Motion pictures that completed principal photography before cities required sheltering in place are now in post-production in the homes of editors, assistant editors, sound editors, visual effects editors and music editors.  Some have even executed ADR (automated dialogue replacement), teaching actors to mic themselves and record domesticatum; others have even begun final sound mixes away from studios and dedicated post-production facilities.
Before residential film-finishing could proceed, of course, cyber-security concerns had to be addressed by studios plagued by bootlegging and leaking of unfinished content to the public.  But all seems to be going well.  Among the movies home-posting now are DreamWorks’ TRIAL OF THE CHICAGO SEVEN, Paramount’s TOP GUN: MAVERICK, Warner Bros’ THE SUICIDE SQUAD, Disney’s CRUELLA, Sony’s VENOM 2, Universal’s THE BAD GUYS, Warner’s SPACE JAM: A NEW LEGACY and a host of smaller projects, including documentaries.

I mention those movies because their editors were generous enough to join my students and me in Zoom meetings.  Normally, I take graduating seniors to Los Angeles at the end of the year to meet master filmmakers and get a sense of the city and its most lucrative industry before moving there to work.  This year, of course, there was no trip.

But videoconferencing let me bring L.A. to the grads.  Instead of visiting Bad Robot the class Zoomed with with STAR WARS (EPISODE VII and IX) editor Maryann Brandon, ACE and sound designer Robbie Stambler (both currently working from home on VENOM 2).  Longtime JJ Abrams associate Josh Tate joined us as well.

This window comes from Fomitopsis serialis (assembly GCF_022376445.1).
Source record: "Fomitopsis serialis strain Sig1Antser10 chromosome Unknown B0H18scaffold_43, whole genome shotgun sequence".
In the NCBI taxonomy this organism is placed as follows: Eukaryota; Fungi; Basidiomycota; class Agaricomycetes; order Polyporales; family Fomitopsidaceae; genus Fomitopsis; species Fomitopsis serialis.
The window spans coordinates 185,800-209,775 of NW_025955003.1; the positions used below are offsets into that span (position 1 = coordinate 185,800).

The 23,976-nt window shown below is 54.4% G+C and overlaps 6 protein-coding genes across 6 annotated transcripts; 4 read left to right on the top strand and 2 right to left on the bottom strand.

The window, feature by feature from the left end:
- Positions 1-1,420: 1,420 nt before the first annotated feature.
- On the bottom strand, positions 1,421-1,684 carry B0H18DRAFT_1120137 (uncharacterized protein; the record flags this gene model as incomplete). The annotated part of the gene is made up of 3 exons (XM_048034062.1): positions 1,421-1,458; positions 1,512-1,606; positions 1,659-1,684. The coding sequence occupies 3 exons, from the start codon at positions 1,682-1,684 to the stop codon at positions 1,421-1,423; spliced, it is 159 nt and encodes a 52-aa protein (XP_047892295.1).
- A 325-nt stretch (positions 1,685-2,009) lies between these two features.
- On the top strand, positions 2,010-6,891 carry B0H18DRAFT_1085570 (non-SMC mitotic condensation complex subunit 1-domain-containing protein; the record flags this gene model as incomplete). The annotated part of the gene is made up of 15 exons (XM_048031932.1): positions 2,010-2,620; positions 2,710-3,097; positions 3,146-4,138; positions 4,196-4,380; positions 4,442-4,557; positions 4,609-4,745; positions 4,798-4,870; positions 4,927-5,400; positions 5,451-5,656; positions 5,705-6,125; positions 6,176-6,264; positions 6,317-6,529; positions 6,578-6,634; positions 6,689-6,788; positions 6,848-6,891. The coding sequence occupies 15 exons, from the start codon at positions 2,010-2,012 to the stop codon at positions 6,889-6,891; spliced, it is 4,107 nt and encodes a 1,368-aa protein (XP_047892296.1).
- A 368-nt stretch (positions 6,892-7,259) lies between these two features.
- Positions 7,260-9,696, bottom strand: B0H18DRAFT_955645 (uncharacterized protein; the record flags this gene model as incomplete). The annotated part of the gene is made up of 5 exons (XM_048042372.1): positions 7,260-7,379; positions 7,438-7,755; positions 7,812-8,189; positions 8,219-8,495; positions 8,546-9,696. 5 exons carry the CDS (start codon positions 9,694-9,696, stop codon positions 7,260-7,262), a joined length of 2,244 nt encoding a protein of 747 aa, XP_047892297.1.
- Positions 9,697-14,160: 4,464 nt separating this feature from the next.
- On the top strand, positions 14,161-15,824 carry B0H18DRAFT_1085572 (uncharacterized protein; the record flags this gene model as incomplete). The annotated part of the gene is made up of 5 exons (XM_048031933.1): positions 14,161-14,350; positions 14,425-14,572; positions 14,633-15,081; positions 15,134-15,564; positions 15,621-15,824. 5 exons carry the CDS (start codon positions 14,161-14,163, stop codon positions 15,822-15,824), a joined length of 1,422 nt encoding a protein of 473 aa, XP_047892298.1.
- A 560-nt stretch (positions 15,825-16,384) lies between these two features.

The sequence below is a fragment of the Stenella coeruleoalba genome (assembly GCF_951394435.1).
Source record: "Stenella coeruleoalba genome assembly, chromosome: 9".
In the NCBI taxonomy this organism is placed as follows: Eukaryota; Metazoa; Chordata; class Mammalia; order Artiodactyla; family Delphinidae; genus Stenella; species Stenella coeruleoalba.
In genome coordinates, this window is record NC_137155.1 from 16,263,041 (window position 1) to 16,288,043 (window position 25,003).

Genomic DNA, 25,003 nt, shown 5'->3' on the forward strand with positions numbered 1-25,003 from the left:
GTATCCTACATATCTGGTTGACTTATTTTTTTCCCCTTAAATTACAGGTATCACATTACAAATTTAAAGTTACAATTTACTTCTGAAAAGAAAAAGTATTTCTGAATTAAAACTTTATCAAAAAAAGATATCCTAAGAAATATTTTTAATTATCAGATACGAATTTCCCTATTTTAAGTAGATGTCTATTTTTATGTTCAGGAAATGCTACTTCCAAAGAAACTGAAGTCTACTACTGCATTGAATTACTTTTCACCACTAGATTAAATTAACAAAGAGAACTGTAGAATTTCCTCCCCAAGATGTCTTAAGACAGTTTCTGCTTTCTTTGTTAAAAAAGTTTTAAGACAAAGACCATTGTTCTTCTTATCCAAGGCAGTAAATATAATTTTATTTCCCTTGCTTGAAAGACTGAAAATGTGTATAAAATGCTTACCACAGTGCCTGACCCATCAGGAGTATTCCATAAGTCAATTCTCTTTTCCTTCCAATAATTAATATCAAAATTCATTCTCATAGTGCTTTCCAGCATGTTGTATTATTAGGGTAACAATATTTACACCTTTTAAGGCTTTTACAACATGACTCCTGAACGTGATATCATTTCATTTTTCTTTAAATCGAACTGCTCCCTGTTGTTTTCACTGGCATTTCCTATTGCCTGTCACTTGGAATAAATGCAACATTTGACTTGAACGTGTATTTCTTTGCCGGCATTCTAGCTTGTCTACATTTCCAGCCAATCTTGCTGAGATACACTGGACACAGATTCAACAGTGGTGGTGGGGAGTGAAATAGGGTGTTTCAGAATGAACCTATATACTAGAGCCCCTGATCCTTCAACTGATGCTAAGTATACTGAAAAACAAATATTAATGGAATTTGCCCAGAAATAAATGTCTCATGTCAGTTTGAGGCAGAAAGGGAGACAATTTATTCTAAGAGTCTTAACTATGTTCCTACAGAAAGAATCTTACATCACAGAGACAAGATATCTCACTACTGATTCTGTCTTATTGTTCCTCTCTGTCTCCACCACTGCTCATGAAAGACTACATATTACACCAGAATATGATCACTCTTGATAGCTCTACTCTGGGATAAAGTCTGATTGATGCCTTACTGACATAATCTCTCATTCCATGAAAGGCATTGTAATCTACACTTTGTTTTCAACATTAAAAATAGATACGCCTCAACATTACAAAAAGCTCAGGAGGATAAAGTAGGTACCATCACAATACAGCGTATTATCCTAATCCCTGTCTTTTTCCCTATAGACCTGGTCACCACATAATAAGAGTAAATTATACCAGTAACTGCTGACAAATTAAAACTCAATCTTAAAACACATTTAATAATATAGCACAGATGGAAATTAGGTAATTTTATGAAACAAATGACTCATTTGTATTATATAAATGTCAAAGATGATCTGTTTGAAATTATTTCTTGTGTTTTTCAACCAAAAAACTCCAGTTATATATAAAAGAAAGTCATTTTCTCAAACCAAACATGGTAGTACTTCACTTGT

Over the course of 6 weeks the students and I also chatted with Zene Baker, ACE (THOR: RAGNAROK); Inbal Lessner, ACE (CNN’s DECADES series); Julio Perez, ACE (EUPHORIA); Fred Raskin, ACE (ONCE UPON A TIME… IN HOLLYWOOD); Tatiana Riegel, ACE (I, TONYA) and John Venzon, ACE (THE LEGO BATMAN MOVIE).  

In addition, we simulated an annual event called “Reel Talks.”  Usually held poolside at The Garland Hotel in North Hollywood, “Reel Talks” are informal conversations with alumni in the industry, during which recent grads get a sense of how long it might take them to get a foothold as professionals and how to accelerate the process. Catherine Linebarger, post-production supervisor at Disney TV Animation and head of UNCSA Alumni West, gave very useful tips about when and how to maintain email relationships with prospective employers without seeming to stalk them.  

Other more recent grads covered such topics as getting their first union jobs, starting as post-production assistants, working in trailer houses, working on music videos and the like.  Because ours was a virtual Hollywood gathering, East Coast alumni were able to participate, too, sharing stories about editing at venues such as Google and The New York City Ballet, and about working on independently produced East Coast features. 

Despite how rich internet classes were, however, many aspiring filmmakers at UNCSA and elsewhere felt frustrated by an exclusively online curriculum.  But I think the experience prepared them for work in the industry more than they know.  It’s unlikely, after all, that editors (not to mention composers, casting directors, sound editors, studio executives and screenwriters) will ever go back to a pre-Covid19 work model.  No one will say, “You know what I really missed?  Being in bumper-to-bumper traffic a couple of hours every day.”